Pope Francis, as part of the Mercy Friday pastoral initiative that began during the Jubilee of Mercy, paid a visit on the afternoon of April 12, 2019, to the Villaggio Emanuele, an institution for people with Alzheimer’s, accompanied by H.E. Msgr. Rino Fisichella, president of the Pontifical Council for New Evangelization.
The Villaggio is truly organized like a village, and its inhabitants can live in normal conditions, carrying out many aspects of their daily life, necessary for those who live with this difficult disease, thus creating and maintaining a bridge of communication with the outside world. The village, named after its founder, Professor Emmanuele F.M. Emanuele, honorary professor of the Roma Foundation, an innovator in domestic care of Alzheimer’s sufferers, is the only one of its kind in Italy and arose from the awareness that Alzheimer’s has now become a social priority and necessitates a model of care that ensures a lifestyle as close to normality as possible during the often long progression of the disease.
The Villaggio Emanuele is made up of fourteen houses, each one of which is suitable for six people. There is also a mini supermarket, a bar, a restaurant, and a beauty salon. The residents can shop in the supermarket, help in the kitchen, and engage in everyday tasks, in this way conserving their sense of reality and their own identity. Each apartment is furnished in a manner as similar as possible to the home they lived in previously, and the resident does not have a “typical day”, inasmuch as each person can decide how to spend their day. Within the structure, there are doctors, psychologists, physiotherapists, and various other healthcare professionals, and assistance is entirely free of charge.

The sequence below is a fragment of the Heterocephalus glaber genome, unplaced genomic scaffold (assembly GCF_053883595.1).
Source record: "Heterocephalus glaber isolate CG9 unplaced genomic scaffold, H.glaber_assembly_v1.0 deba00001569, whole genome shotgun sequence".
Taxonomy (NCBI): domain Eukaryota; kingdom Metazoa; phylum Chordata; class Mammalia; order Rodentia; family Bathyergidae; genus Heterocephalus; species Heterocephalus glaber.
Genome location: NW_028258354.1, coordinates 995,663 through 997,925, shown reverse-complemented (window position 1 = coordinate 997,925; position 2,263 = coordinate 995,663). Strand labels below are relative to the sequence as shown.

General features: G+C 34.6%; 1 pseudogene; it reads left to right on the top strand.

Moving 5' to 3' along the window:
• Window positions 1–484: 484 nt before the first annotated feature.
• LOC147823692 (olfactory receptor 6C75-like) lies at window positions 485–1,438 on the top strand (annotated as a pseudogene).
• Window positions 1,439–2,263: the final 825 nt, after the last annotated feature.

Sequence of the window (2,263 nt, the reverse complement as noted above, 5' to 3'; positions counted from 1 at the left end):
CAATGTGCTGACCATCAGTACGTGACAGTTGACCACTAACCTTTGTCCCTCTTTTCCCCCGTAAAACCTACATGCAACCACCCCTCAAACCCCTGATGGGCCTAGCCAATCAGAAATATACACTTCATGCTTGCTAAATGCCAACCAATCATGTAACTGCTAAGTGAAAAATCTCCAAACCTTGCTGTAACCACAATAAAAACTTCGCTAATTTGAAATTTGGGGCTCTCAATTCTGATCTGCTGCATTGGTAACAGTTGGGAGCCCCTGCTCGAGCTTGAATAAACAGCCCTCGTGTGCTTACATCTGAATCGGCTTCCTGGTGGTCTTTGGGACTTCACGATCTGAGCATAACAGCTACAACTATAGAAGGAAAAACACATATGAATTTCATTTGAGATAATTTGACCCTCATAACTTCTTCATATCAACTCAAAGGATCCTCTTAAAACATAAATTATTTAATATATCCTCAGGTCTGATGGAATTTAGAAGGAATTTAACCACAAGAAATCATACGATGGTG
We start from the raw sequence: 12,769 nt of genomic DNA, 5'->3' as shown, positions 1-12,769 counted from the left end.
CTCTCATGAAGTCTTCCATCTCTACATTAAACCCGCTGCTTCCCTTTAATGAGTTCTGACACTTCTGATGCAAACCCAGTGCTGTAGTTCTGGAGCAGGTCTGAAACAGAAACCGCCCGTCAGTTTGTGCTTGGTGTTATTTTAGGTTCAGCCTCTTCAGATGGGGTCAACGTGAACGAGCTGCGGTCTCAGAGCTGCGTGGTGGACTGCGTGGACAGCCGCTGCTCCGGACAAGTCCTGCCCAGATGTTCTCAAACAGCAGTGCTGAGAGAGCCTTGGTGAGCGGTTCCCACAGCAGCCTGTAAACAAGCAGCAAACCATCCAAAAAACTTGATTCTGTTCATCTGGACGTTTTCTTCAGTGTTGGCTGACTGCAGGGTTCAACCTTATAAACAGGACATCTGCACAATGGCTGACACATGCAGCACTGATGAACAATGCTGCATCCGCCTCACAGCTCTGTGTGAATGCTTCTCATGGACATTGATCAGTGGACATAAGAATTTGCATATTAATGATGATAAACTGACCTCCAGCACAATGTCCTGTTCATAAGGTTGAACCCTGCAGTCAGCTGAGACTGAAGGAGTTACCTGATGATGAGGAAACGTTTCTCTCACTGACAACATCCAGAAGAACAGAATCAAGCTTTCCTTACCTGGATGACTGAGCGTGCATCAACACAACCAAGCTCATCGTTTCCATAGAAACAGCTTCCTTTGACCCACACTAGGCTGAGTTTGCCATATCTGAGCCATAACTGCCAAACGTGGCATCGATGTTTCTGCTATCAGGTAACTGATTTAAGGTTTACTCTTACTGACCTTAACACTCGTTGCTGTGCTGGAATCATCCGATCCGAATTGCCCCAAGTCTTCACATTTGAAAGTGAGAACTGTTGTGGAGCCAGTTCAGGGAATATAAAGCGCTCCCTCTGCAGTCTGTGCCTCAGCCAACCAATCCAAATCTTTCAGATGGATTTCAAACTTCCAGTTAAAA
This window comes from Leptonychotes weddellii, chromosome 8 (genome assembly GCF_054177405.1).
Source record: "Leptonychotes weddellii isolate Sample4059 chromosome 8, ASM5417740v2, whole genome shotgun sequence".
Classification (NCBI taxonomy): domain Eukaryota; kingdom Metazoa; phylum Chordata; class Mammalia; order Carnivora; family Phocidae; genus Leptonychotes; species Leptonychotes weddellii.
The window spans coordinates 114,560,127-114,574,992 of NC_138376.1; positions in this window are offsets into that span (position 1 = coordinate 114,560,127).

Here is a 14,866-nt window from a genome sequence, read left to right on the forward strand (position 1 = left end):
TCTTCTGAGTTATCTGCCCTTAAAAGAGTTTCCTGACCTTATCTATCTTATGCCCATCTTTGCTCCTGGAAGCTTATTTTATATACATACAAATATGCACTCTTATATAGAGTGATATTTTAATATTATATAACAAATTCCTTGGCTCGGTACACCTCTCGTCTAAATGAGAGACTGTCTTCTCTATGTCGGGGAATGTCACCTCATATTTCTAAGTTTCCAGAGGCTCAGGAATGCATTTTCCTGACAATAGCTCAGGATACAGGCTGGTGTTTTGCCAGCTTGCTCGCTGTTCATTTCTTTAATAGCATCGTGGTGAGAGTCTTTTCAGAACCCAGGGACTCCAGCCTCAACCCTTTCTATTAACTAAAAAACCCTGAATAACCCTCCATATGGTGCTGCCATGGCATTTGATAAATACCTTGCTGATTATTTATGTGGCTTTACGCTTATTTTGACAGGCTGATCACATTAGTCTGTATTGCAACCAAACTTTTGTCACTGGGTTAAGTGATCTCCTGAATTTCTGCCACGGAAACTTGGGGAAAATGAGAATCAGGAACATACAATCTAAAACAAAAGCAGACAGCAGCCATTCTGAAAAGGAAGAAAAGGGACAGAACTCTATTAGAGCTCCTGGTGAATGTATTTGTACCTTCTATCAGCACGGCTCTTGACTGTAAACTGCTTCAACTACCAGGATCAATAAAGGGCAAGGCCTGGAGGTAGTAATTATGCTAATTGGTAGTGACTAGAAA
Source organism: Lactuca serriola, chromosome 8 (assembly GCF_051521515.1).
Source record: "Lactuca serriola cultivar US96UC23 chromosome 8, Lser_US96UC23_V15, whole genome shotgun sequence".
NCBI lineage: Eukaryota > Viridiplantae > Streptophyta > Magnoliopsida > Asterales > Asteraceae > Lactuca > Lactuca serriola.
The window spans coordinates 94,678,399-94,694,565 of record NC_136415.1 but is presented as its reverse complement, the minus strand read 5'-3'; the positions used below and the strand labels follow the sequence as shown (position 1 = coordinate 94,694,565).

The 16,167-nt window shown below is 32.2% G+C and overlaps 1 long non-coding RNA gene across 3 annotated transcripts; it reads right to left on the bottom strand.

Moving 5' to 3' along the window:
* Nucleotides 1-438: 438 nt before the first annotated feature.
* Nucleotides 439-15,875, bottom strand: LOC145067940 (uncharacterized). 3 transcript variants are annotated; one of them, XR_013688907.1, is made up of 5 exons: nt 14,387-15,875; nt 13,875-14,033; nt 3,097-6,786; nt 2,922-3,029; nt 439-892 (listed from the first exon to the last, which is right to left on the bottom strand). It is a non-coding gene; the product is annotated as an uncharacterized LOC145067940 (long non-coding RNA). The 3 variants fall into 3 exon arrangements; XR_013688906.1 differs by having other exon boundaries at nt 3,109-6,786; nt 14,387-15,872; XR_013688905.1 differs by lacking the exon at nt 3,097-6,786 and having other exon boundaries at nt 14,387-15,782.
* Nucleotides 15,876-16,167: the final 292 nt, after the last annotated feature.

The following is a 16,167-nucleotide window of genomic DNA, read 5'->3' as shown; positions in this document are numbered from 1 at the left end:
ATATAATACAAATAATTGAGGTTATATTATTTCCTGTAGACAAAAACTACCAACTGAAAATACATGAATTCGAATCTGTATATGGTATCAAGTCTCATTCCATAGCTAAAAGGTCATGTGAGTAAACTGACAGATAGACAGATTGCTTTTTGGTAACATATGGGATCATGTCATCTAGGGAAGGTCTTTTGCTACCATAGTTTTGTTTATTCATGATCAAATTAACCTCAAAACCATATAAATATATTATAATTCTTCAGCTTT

The unexpected arrival of the Pope by car in the courtyard of the village was a source of surprise and joy to the residents, with whom the Holy Father spoke – accompanied by the honorary professor of the Roma Foundation, Emanuel, and the current president Franco Parasassi – and in some cases visited in their rooms.
With this visit, the Pope wished to show his interest in the condition of social exclusion and solitude that a disease such as Alzheimer’s can cause in sufferers, as well as disorientation, discomfort, and suffering in their families.